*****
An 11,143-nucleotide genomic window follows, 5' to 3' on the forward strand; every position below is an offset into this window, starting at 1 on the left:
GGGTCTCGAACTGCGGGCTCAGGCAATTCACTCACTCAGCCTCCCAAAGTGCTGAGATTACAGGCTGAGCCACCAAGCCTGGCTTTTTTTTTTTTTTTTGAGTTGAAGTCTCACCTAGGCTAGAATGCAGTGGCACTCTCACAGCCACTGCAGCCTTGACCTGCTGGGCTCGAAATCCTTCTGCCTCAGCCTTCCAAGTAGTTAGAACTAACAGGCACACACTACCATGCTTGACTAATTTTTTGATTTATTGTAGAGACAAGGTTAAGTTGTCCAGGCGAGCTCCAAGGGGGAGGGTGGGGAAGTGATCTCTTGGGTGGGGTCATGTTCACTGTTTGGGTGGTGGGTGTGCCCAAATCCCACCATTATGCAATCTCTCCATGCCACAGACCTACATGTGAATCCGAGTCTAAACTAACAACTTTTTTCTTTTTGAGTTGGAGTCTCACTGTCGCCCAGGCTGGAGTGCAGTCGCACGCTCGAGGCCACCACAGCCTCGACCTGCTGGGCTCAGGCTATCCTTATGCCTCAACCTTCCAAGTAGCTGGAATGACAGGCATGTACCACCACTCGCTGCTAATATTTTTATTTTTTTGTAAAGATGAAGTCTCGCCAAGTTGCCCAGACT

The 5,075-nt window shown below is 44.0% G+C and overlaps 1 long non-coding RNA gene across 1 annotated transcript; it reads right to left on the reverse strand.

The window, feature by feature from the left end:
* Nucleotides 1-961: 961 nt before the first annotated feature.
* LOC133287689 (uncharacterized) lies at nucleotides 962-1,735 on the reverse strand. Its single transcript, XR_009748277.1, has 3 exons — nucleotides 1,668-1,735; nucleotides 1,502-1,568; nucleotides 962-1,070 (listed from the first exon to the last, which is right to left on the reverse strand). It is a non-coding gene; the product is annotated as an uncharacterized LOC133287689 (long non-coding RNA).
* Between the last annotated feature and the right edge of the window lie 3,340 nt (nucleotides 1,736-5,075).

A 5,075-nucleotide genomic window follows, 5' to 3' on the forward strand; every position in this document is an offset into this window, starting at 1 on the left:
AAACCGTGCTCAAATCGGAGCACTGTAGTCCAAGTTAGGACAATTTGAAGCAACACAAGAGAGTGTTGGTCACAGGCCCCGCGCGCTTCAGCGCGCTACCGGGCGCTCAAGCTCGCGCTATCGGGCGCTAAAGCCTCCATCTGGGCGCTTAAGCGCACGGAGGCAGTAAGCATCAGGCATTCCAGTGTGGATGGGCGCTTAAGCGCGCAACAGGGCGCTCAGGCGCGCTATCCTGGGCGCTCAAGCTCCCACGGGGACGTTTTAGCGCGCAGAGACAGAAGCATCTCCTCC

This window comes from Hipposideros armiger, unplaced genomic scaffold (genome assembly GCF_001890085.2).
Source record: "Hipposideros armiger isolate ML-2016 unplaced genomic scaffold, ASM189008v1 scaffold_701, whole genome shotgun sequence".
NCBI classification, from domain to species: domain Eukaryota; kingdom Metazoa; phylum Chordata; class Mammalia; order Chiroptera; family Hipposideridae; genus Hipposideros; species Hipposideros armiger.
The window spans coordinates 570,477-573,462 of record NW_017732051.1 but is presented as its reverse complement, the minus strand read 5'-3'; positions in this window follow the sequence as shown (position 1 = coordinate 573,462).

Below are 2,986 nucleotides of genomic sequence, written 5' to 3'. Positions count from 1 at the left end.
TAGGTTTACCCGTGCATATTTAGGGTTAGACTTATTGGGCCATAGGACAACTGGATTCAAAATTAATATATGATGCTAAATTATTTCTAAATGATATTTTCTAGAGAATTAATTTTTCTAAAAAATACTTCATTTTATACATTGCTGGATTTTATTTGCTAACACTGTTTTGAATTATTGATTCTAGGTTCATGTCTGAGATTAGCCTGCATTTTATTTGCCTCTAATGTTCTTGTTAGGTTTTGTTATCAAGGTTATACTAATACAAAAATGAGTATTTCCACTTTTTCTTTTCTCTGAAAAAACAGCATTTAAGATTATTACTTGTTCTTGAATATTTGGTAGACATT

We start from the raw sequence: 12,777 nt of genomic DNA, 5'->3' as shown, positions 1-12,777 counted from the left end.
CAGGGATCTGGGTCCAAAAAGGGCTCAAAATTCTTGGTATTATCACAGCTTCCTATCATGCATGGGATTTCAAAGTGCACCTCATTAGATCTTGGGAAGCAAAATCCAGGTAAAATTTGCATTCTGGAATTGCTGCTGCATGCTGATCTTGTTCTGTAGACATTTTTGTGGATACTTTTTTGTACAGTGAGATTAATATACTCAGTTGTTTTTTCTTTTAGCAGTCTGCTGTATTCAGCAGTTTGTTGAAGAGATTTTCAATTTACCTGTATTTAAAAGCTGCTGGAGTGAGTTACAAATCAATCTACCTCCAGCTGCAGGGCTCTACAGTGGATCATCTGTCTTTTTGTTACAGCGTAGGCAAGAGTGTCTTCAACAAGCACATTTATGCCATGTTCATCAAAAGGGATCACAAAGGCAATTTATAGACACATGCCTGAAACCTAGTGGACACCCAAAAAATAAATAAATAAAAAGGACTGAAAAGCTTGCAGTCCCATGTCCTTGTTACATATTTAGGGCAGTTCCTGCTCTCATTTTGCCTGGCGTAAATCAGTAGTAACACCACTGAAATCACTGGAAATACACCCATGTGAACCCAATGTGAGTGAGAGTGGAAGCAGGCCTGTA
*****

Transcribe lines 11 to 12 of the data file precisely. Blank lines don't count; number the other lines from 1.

Source record: "Hipposideros armiger isolate ML-2016 unplaced genomic scaffold, ASM189008v1 scaffold_701, whole genome shotgun sequence".
NCBI classification, from domain to species: domain Eukaryota; kingdom Metazoa; phylum Chordata; class Mammalia; order Chiroptera; family Hipposideridae; genus Hipposideros; species Hipposideros armiger.